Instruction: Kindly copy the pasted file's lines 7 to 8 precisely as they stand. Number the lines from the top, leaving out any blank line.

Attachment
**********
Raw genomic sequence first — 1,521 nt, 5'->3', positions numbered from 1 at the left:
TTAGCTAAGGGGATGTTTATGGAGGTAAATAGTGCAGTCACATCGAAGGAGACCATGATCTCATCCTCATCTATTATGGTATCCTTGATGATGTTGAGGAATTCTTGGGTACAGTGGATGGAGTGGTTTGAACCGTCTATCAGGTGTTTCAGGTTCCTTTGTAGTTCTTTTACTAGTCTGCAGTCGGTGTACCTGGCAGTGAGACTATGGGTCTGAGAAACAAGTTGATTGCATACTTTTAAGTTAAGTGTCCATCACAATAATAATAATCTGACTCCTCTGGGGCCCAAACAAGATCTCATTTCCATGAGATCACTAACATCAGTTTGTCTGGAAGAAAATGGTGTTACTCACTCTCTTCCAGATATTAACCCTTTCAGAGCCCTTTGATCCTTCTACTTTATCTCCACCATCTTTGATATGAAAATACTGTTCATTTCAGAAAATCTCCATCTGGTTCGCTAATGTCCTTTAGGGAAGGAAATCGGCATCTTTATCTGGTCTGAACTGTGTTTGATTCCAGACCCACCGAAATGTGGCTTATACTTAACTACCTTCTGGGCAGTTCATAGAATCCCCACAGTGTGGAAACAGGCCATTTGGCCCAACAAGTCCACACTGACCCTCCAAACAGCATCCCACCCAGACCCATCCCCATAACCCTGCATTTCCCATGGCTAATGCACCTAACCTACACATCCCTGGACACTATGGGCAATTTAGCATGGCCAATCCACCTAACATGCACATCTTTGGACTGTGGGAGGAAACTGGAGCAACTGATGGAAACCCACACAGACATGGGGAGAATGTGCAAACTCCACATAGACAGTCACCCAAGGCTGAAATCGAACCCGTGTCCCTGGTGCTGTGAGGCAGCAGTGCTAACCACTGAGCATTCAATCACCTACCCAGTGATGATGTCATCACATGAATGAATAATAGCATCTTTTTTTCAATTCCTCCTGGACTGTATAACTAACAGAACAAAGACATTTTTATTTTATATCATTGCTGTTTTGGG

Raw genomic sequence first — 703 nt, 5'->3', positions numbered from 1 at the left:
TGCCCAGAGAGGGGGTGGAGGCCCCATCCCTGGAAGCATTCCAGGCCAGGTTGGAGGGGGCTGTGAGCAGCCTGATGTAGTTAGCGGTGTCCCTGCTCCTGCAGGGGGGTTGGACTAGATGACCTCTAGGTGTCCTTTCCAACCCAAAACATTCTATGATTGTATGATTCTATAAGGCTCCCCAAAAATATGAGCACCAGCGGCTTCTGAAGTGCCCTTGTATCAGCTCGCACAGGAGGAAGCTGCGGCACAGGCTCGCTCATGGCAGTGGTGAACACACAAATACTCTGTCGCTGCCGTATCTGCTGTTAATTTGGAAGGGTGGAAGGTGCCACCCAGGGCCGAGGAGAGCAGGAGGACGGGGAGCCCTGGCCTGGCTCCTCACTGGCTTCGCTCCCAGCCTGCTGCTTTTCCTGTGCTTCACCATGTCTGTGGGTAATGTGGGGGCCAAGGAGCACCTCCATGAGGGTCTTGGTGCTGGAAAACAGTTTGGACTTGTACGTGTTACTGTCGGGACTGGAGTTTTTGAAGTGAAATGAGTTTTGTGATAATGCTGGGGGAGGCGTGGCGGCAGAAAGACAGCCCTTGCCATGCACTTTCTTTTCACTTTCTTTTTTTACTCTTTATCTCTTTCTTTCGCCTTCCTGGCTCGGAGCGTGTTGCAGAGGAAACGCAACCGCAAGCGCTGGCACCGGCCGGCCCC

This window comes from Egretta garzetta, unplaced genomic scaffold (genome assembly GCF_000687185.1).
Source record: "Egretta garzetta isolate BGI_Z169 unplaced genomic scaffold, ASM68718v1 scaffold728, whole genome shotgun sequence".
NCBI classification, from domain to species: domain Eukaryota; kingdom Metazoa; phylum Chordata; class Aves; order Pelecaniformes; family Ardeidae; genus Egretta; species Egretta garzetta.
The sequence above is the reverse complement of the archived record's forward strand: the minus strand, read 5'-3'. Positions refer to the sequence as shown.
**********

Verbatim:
NCBI classification, from domain to species: domain Eukaryota; kingdom Metazoa; phylum Chordata; class Aves; order Pelecaniformes; family Ardeidae; genus Egretta; species Egretta garzetta.
The sequence above is the reverse complement of the archived record's forward strand: the minus strand, read 5'-3'. Positions refer to the sequence as shown.